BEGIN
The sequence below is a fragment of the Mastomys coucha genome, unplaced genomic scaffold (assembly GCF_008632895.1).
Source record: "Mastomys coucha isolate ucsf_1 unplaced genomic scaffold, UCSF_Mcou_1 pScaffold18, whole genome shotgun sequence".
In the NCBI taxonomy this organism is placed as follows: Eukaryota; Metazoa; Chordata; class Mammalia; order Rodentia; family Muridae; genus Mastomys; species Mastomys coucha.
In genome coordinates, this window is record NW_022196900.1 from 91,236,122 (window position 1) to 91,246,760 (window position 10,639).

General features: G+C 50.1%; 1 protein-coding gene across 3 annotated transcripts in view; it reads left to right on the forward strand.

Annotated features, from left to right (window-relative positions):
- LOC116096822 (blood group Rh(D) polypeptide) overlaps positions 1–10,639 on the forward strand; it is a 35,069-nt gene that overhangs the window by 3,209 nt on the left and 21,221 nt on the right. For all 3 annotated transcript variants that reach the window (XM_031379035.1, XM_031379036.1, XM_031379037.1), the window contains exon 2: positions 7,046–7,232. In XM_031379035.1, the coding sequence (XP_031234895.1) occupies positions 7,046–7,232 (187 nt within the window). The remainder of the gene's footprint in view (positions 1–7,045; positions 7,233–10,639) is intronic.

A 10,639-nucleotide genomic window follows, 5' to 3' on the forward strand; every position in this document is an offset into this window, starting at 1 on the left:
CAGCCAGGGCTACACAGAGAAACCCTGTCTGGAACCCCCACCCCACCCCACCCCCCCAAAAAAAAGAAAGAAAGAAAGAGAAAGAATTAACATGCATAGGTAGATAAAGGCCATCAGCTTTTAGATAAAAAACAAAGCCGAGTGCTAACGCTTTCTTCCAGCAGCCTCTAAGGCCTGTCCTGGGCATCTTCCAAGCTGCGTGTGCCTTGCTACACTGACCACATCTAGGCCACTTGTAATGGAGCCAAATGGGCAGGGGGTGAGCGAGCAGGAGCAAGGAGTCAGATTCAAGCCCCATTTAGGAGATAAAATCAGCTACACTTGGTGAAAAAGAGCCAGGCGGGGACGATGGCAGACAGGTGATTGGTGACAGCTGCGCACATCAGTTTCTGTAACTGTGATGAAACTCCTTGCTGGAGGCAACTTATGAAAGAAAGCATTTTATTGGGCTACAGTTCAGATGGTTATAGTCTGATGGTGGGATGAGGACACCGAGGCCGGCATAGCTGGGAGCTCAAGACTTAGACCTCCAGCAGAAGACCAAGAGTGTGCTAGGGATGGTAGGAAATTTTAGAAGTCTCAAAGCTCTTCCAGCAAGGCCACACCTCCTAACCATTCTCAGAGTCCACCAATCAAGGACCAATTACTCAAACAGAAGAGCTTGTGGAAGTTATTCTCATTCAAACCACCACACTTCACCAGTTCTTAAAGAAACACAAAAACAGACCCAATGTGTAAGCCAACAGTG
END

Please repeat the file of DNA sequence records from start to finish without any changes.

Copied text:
The sequence below is a fragment of the Mastomys coucha genome, unplaced genomic scaffold (assembly GCF_008632895.1).
Source record: "Mastomys coucha isolate ucsf_1 unplaced genomic scaffold, UCSF_Mcou_1 pScaffold18, whole genome shotgun sequence".
In the NCBI taxonomy this organism is placed as follows: Eukaryota; Metazoa; Chordata; class Mammalia; order Rodentia; family Muridae; genus Mastomys; species Mastomys coucha.
In genome coordinates, this window is record NW_022196900.1 from 91,236,122 (window position 1) to 91,246,760 (window position 10,639).

General features: G+C 50.1%; 1 protein-coding gene across 3 annotated transcripts in view; it reads left to right on the forward strand.

Annotated features, from left to right (window-relative positions):
- LOC116096822 (blood group Rh(D) polypeptide) overlaps positions 1–10,639 on the forward strand; it is a 35,069-nt gene that overhangs the window by 3,209 nt on the left and 21,221 nt on the right. For all 3 annotated transcript variants that reach the window (XM_031379035.1, XM_031379036.1, XM_031379037.1), the window contains exon 2: positions 7,046–7,232. In XM_031379035.1, the coding sequence (XP_031234895.1) occupies positions 7,046–7,232 (187 nt within the window). The remainder of the gene's footprint in view (positions 1–7,045; positions 7,233–10,639) is intronic.

A 10,639-nucleotide genomic window follows, 5' to 3' on the forward strand; every position in this document is an offset into this window, starting at 1 on the left:
CAGCCAGGGCTACACAGAGAAACCCTGTCTGGAACCCCCACCCCACCCCACCCCCCCAAAAAAAAGAAAGAAAGAAAGAGAAAGAATTAACATGCATAGGTAGATAAAGGCCATCAGCTTTTAGATAAAAAACAAAGCCGAGTGCTAACGCTTTCTTCCAGCAGCCTCTAAGGCCTGTCCTGGGCATCTTCCAAGCTGCGTGTGCCTTGCTACACTGACCACATCTAGGCCACTTGTAATGGAGCCAAATGGGCAGGGGGTGAGCGAGCAGGAGCAAGGAGTCAGATTCAAGCCCCATTTAGGAGATAAAATCAGCTACACTTGGTGAAAAAGAGCCAGGCGGGGACGATGGCAGACAGGTGATTGGTGACAGCTGCGCACATCAGTTTCTGTAACTGTGATGAAACTCCTTGCTGGAGGCAACTTATGAAAGAAAGCATTTTATTGGGCTACAGTTCAGATGGTTATAGTCTGATGGTGGGATGAGGACACCGAGGCCGGCATAGCTGGGAGCTCAAGACTTAGACCTCCAGCAGAAGACCAAGAGTGTGCTAGGGATGGTAGGAAATTTTAGAAGTCTCAAAGCTCTTCCAGCAAGGCCACACCTCCTAACCATTCTCAGAGTCCACCAATCAAGGACCAATTACTCAAACAGAAGAGCTTGTGGAAGTTATTCTCATTCAAACCACCACACTTCACCAGTTCTTAAAGAAACACAAAAACAGACCCAATGTGTAAGCCAACAGTG